Open Access Published by De Gruyter Open Access January 29, 2021

# Optimization of a k-covering of a bounded set with circles of two given radii

Alexander V. Khorkov and Shamil I. Galiev
From the journal Open Computer Science

## Abstract

A numerical method for investigating k-coverings of a convex bounded set with circles of two given radii is proposed. Cases with constraints on the distances between the covering circle centers are considered. An algorithm for finding an approximate number of such circles and the arrangement of their centers is described. For certain specific cases, approximate lower bounds of the density of the k-covering of the given domain are found. We use either 0–1 linear programming or general integer linear programming models. Numerical results demonstrating the effectiveness of the proposed methods are presented.

## 1 Introduction

Let G be a bounded convex closed set with a nonempty interior on the plane P, and let closed circles with the radii r1 and r2 be given. A set of these circles forms a k-covering (k ≥ 1) of the domain G if each point s of G belongs to at least k circles. The density of a covering of G is defined as the ratio of the total area of the covering circles to the area of G.

Problems of covering a given domain with circles of either identical or different radii are important for applications, including emergency response system design, locating radio stations, and navigation facilities. Other many applications areas are given in [1,2,3,4,5,6]. There are a lot of applications investigating wireless sensor networks for monitoring a given domain when sensors have equal or different ranges. In a typical scenario, several different types of sensors are available which can be appropriately placed in the given field [7,8,9,10,11,12]. Designing such a system requires solving the problem of finding a k-covering (k ≥ 1) of the given domain with circles of equal or different radii.

There are a lot of publications devoted to coverings with equal circles (see [13,14,15,16] and references therein). In studies devoted to coverings with equal circles, covering of specific domains: a square, a rectangle, a circle, and some others are considered. Covering problems for sets that do not coincide with whole plane, e.g., strips, are studied in papers [17,18,19], see also references therein. There are also publications in which k-coverings, k ≥ 1, are studied (e.g., see [10, 12, 20]). Some results for determining the number of circles needed for a k-covering of certain given convex bounded closed domains are reported in [21].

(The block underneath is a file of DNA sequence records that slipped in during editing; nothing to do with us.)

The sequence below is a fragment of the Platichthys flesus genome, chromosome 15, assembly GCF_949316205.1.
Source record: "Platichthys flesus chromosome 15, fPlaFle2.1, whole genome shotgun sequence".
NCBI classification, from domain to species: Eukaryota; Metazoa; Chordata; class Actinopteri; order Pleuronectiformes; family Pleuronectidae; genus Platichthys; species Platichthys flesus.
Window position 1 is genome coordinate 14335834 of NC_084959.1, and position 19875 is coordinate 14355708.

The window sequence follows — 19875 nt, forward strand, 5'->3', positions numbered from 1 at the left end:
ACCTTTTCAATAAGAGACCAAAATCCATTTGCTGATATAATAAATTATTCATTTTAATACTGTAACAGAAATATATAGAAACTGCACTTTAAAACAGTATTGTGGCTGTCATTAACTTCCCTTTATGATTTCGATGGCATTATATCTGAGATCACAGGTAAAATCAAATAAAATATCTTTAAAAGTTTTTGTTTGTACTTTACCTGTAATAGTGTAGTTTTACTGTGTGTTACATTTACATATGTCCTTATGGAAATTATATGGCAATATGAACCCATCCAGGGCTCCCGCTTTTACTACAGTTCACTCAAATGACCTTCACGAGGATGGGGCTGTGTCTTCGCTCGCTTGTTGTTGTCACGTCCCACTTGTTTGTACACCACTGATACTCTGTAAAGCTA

The k-covering problem of a finite set with circles of different radii is studied in [22], where a nonlinear model of the problem is constructed that is then transformed into a linear problem with a large number of variables, auxiliary variables, and constraints. The variable radius covering problem is considered in [6]. Mathematical programming formulations are proposed for the discrete problem and a solution approach is suggested and tested. See [23] for covering the plane with two kinds of circles.

In this paper, we propose a method for investigating k-coverings of an arbitrary convex bounded closed set with a nonempty interior with circles of two given radii. Cases with constraints on the distances between the covering circle centers are considered. We use 0–1 linear programming or general integer linear programming models. An algorithm for finding an approximate number of such circles and the arrangement of their centers is described. For certain specific cases, approximate lower bounds of the density of the k-covering of the given domain are found. Numerical results demonstrating the effectiveness of the proposed methods are presented. In some cases the obtained value of k-covering density coincides with the lower bound of the density of the k-covering, therefore, the coverings in these cases are not improvable; in other cases the difference between obtained value and lower estimates of the covering densities characterizes the quality of the covering.

In this paper, we use the results of [24,25,26,27], and some of them are given for completeness and clarity of presentation.

## 2 Problem of Finding a k-covering of a Bounded Set with Circles of Two Radii

Let r1 > r2 be an assumption that holds throughout. We will choose Δ > 0 and build a rectangular grid with the step size Δx = Δy = Δ in G. The set of grid lines forming this set in G generates the square cells CΔ with the side Δ. If such a cell lies entirely in G, then each of its vertex is a grid node. If the square CΔ belongs to G only, then each vertex CΔ in G, the points at which the boundary of G enters CΔ, and the points at which the boundary of G exits CΔ are considered as grid nodes. In addition, we add on the boundary F of the domain GCΔ node points such that the distance between them along the line F does not exceed Δ. Let TΔ consist of all grid points described above: TΔ = {t1, . . . , tn}, where tiG and 1 ≤ in.